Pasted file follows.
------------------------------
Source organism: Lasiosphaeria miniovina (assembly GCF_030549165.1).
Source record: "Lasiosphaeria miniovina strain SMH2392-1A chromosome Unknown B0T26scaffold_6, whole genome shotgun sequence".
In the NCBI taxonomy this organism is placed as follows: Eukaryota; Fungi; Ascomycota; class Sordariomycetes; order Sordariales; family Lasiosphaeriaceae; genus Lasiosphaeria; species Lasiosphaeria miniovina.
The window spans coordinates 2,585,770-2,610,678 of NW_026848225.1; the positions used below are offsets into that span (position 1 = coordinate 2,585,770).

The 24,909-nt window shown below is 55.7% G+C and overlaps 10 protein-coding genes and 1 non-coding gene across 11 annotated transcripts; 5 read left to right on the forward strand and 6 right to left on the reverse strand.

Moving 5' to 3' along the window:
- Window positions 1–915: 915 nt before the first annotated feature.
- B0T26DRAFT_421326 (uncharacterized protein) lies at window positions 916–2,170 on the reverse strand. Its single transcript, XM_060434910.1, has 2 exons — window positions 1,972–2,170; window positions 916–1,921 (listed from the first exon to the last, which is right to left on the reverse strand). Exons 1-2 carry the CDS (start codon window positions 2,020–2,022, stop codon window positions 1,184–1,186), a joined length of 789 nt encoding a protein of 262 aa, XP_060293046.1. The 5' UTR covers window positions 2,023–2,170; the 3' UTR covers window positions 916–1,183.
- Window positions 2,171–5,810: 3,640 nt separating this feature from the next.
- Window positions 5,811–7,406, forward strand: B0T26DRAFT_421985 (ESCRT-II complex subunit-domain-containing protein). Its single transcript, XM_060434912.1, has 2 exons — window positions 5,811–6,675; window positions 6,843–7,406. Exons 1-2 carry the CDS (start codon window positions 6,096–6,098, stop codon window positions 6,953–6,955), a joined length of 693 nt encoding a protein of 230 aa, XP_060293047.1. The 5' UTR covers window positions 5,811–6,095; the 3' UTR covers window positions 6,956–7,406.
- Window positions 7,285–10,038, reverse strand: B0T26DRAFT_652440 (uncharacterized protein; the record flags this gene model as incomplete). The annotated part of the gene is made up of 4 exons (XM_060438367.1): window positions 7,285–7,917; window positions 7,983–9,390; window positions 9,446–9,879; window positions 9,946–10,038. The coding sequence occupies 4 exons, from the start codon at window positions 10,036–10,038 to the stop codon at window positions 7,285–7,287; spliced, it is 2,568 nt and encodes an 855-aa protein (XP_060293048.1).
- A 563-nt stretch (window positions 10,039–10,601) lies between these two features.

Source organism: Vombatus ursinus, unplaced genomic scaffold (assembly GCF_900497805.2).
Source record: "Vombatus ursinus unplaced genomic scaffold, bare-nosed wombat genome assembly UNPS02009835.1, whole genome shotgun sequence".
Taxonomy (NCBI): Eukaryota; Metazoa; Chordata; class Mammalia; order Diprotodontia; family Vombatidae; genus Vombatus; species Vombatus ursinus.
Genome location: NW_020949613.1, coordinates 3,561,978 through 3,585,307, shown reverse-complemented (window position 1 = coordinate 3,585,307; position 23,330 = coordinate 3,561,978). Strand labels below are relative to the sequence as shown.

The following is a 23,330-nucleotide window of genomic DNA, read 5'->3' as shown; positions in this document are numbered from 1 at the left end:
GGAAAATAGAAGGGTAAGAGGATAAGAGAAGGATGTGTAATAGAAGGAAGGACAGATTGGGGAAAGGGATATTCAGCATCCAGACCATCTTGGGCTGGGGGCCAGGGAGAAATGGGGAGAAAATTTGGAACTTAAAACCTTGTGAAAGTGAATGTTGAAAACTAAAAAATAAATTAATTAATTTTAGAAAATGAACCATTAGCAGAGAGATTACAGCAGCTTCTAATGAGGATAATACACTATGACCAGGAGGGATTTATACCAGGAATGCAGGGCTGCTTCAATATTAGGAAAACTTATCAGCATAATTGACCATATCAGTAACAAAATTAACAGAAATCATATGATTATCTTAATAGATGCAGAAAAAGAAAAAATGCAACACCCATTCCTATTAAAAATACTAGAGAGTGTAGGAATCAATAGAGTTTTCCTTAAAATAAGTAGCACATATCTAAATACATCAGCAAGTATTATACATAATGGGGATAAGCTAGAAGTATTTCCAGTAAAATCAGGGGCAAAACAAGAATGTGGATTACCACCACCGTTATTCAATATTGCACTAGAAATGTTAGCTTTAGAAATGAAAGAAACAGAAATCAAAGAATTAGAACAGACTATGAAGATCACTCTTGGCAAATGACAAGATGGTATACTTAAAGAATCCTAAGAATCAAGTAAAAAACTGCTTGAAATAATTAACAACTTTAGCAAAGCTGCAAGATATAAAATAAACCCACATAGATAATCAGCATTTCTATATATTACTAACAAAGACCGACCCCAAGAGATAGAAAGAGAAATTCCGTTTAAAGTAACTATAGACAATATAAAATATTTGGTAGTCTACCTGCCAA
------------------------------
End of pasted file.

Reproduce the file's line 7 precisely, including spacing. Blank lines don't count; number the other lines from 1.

- Window positions 1–915: 915 nt before the first annotated feature.